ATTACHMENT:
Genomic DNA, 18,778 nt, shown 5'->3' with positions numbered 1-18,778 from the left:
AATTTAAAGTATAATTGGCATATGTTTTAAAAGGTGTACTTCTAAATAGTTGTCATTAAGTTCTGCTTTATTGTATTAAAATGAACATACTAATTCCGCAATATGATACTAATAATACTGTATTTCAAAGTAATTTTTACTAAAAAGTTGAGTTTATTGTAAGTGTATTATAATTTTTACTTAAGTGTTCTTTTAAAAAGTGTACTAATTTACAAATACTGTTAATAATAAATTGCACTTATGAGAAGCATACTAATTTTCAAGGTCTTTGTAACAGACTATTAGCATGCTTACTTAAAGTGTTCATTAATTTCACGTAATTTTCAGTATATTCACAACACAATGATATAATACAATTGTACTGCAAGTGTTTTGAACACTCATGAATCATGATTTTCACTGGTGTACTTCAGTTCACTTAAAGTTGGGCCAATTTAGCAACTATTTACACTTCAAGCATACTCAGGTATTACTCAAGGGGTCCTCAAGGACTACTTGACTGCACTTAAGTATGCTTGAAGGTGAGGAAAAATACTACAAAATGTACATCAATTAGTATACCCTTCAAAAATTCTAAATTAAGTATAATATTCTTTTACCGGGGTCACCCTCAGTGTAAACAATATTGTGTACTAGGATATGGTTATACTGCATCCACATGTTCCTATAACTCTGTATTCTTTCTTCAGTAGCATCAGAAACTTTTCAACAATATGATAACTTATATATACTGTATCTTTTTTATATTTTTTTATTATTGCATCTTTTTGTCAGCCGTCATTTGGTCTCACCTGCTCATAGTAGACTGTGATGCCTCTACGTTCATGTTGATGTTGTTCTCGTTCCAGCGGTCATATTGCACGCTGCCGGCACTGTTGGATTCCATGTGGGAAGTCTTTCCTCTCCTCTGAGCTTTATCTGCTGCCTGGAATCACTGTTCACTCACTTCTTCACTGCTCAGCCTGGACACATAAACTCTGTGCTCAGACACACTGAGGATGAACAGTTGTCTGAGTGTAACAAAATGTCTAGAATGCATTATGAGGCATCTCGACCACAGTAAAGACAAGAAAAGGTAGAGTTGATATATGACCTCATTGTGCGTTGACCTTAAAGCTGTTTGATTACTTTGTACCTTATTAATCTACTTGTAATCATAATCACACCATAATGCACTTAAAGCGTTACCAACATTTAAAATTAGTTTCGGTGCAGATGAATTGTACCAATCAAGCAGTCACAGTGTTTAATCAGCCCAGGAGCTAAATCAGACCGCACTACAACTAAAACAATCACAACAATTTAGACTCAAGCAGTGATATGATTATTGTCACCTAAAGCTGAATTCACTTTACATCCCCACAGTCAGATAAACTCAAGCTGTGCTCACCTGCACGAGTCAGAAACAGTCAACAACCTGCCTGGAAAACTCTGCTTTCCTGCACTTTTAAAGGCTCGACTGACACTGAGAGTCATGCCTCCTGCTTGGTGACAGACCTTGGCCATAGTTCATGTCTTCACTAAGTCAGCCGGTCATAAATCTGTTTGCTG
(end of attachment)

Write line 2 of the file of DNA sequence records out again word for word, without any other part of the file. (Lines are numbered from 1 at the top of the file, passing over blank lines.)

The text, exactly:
AATTTAAAGTATAATTGGCATATGTTTTAAAAGGTGTACTTCTAAATAGTTGTCATTAAGTTCTGCTTTATTGTATTAAAATGAACATACTAATTCCGCAATATGATACTAATAATACTGTATTTCAAAGTAATTTTTACTAAAAAGTTGAGTTTATTGTAAGTGTATTATAATTTTTACTTAAGTGTTCTTTTAAAAAGTGTACTAATTTACAAATACTGTTAATAATAAATTGCACTTATGAGAAGCATACTAATTTTCAAGGTCTTTGTAACAGACTATTAGCATGCTTACTTAAAGTGTTCATTAATTTCACGTAATTTTCAGTATATTCACAACACAATGATATAATACAATTGTACTGCAAGTGTTTTGAACACTCATGAATCATGATTTTCACTGGTGTACTTCAGTTCACTTAAAGTTGGGCCAATTTAGCAACTATTTACACTTCAAGCATACTCAGGTATTACTCAAGGGGTCCTCAAGGACTACTTGACTGCACTTAAGTATGCTTGAAGGTGAGGAAAAATACTACAAAATGTACATCAATTAGTATACCCTTCAAAAATTCTAAATTAAGTATAATATTCTTTTACCGGGGTCACCCTCAGTGTAAACAATATTGTGTACTAGGATATGGTTATACTGCATCCACATGTTCCTATAACTCTGTATTCTTTCTTCAGTAGCATCAGAAACTTTTCAACAATATGATAACTTATATATACTGTATCTTTTTTATATTTTTTTATTATTGCATCTTTTTGTCAGCCGTCATTTGGTCTCACCTGCTCATAGTAGACTGTGATGCCTCTACGTTCATGTTGATGTTGTTCTCGTTCCAGCGGTCATATTGCACGCTGCCGGCACTGTTGGATTCCATGTGGGAAGTCTTTCCTCTCCTCTGAGCTTTATCTGCTGCCTGGAATCACTGTTCACTCACTTCTTCACTGCTCAGCCTGGACACATAAACTCTGTGCTCAGACACACTGAGGATGAACAGTTGTCTGAGTGTAACAAAATGTCTAGAATGCATTATGAGGCATCTCGACCACAGTAAAGACAAGAAAAGGTAGAGTTGATATATGACCTCATTGTGCGTTGACCTTAAAGCTGTTTGATTACTTTGTACCTTATTAATCTACTTGTAATCATAATCACACCATAATGCACTTAAAGCGTTACCAACATTTAAAATTAGTTTCGGTGCAGATGAATTGTACCAATCAAGCAGTCACAGTGTTTAATCAGCCCAGGAGCTAAATCAGACCGCACTACAACTAAAACAATCACAACAATTTAGACTCAAGCAGTGATATGATTATTGTCACCTAAAGCTGAATTCACTTTACATCCCCACAGTCAGATAAACTCAAGCTGTGCTCACCTGCACGAGTCAGAAACAGTCAACAACCTGCCTGGAAAACTCTGCTTTCCTGCACTTTTAAAGGCTCGACTGACACTGAGAGTCATGCCTCCTGCTTGGTGACAGACCTTGGCCATAGTTCATGTCTTCACTAAGTCAGCCGGTCATAAATCTGTTTGCTG